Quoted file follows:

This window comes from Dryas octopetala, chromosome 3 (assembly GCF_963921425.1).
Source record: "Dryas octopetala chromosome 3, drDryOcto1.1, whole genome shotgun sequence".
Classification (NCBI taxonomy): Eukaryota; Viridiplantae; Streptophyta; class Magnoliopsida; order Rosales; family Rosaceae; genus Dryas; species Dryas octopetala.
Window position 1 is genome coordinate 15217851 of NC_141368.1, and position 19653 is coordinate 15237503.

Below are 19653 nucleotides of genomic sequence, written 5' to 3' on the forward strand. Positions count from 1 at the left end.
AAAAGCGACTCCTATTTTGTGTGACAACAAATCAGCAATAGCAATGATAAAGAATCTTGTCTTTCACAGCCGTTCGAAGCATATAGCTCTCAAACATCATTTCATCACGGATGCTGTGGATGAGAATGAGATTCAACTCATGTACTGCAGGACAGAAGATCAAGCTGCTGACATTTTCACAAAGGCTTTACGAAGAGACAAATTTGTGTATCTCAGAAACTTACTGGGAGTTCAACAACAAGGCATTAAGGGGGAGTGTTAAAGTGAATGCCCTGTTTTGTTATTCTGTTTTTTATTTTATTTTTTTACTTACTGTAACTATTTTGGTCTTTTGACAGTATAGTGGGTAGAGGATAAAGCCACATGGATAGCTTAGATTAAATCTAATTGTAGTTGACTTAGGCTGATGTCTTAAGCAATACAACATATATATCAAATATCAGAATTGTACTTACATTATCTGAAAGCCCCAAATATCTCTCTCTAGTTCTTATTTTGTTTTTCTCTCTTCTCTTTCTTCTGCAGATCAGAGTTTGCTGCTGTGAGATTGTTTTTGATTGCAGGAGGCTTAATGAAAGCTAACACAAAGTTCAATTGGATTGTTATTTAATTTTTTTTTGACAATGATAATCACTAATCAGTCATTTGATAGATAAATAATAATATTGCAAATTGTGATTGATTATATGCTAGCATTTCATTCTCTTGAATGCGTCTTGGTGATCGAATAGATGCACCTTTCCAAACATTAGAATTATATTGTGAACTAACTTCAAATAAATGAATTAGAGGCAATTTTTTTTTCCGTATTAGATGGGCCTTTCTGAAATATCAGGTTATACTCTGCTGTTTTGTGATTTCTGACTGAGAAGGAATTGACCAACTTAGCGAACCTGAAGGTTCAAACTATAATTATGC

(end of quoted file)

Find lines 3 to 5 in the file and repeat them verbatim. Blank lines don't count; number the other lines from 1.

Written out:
Classification (NCBI taxonomy): Eukaryota; Viridiplantae; Streptophyta; class Magnoliopsida; order Rosales; family Rosaceae; genus Dryas; species Dryas octopetala.
Window position 1 is genome coordinate 15217851 of NC_141368.1, and position 19653 is coordinate 15237503.

Below are 19653 nucleotides of genomic sequence, written 5' to 3' on the forward strand. Positions count from 1 at the left end.